No sooner had Governor S.S. Barnala dissolved the House on the Cabinet's recommendation, than Chief Election Commissioner (CEC) J.M. Lyngdoh expressed the E.C's inability to hold the elections in February as Chandrababu Naidu had planned. "It is not prepared at the moment. The Election Commission takes its own time to hold elections," said Lyngdoh, much to Chandrababu Naidu's disappointment.

The CEC had good reasons for taking this stand. Electoral rolls in the State were due for revision. The Commission soon released a time table, for the summary revision of rolls from November 27 to the publication of revised rolls on January 20. Moreover, the Supreme Court had held in respect of the Gujarat elections that on the premature dissolution of an Assembly, the E.C. had up to six months' time to hold elections.

Chandrababu Naidu appeared resigned to the fait accompli of late elections. He had erred in not consulting the E.C. about its convenience before dissolving the Assembly. In fact, this hasty decision came to be known as the `Naidu mistake' at the National Executive meeting of the Bharatiya Janata Party in Hyderabad on January 11 and 12, where the main agenda was early elections to the Lok Sabha.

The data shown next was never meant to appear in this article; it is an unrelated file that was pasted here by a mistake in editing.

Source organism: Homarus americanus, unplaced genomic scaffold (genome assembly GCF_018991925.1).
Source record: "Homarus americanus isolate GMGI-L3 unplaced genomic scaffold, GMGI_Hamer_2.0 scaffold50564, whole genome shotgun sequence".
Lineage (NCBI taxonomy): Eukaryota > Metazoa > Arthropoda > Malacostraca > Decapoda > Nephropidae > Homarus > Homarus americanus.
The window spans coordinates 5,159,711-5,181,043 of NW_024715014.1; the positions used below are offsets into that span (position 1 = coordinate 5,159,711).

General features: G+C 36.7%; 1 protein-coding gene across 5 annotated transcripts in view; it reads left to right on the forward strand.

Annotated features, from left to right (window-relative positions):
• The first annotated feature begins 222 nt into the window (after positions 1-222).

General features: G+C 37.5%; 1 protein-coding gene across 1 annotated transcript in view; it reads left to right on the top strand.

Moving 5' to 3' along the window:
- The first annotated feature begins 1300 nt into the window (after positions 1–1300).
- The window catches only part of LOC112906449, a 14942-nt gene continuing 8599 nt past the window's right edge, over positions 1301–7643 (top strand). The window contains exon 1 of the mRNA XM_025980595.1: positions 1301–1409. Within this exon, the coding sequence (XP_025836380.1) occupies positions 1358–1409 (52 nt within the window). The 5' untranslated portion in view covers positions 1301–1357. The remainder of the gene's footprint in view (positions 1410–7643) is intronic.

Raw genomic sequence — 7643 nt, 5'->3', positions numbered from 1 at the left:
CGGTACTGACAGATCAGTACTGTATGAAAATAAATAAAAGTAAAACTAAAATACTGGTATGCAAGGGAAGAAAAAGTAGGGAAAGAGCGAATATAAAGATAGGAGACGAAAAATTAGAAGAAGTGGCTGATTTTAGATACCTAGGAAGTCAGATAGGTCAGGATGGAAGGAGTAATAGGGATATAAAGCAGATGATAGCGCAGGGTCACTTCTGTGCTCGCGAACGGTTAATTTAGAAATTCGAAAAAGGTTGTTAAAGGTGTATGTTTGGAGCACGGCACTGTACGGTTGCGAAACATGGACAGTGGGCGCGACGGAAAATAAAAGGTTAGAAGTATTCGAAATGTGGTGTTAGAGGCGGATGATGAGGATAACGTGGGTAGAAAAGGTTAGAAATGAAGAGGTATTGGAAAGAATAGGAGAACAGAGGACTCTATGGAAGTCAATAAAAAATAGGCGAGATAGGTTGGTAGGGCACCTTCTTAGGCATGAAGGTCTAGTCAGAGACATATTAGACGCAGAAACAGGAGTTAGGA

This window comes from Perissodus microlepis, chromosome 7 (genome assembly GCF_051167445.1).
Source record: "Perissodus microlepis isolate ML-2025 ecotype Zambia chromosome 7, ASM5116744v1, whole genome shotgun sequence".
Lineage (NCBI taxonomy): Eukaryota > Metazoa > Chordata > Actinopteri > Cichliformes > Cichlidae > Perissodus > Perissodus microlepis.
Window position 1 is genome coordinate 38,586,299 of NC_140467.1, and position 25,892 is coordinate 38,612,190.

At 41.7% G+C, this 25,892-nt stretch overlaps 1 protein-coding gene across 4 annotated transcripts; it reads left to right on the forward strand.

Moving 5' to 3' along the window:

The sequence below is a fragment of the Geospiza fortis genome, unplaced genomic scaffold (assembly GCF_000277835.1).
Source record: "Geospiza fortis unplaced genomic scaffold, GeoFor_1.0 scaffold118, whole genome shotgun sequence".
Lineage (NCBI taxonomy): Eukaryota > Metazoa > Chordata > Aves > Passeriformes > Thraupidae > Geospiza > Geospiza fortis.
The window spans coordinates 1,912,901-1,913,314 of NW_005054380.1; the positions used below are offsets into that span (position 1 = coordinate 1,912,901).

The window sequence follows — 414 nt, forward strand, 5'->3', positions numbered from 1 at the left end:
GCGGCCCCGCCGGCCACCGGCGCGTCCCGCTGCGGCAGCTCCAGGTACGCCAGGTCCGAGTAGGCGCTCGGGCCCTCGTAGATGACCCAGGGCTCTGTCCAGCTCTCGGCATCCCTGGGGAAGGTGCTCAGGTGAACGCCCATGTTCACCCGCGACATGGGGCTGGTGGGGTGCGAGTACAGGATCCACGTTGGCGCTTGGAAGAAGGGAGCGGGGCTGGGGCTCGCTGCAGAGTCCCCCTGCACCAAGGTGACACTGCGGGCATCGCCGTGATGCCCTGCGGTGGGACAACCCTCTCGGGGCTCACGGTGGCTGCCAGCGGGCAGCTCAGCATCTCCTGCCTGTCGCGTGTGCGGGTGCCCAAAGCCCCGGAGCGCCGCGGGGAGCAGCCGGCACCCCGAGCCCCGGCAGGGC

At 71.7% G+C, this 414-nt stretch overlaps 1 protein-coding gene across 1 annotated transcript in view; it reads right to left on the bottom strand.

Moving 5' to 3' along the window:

The TDP chief did the next best thing by gearing up party cadre for the revision of the electoral rolls. Reviewing their performance on a daily basis, the party even gave grades to leaders who achieved or exceeded their enrolment targets. Congress(I) workers competed with their TDP counterparts in enrolling as many voters as possible.

This unhealthy competition soon threatened to derail the enrolment process. There were instances galore of hundreds of persons filing applications for enrolment from the same address. The issue of `bogus voters' soon snowballed into a political controversy, with the TDP at its centre. The E.C. despatched four teams of officials on December 22 to review the roll revision.

As the E.C. teams began verification, the TDP and the Opposition parties unleashed a war of words against one another and rushed teams to New Delhi to make representations to the E.C. The Congress(I), the Communist Party of India (Marxist) or the CPI(M), the Communist Party of India (CPI), the Telangana Rashtra Samithi and the Majlis-e-Ittehadul Muslimeen (MIM), in a joint representation submitted to Lyngdoh on January 8, alleged that the Commission's annual roll revision exercise had been severely impaired by the ruling TDP. They alleged that TDP workers had submitted applications "in scandalous proportions" and were putting pressure on revenue officials to dance to their tune. The TDP government had also transferred mandal revenue officers, police officers and other officials en masse, they said.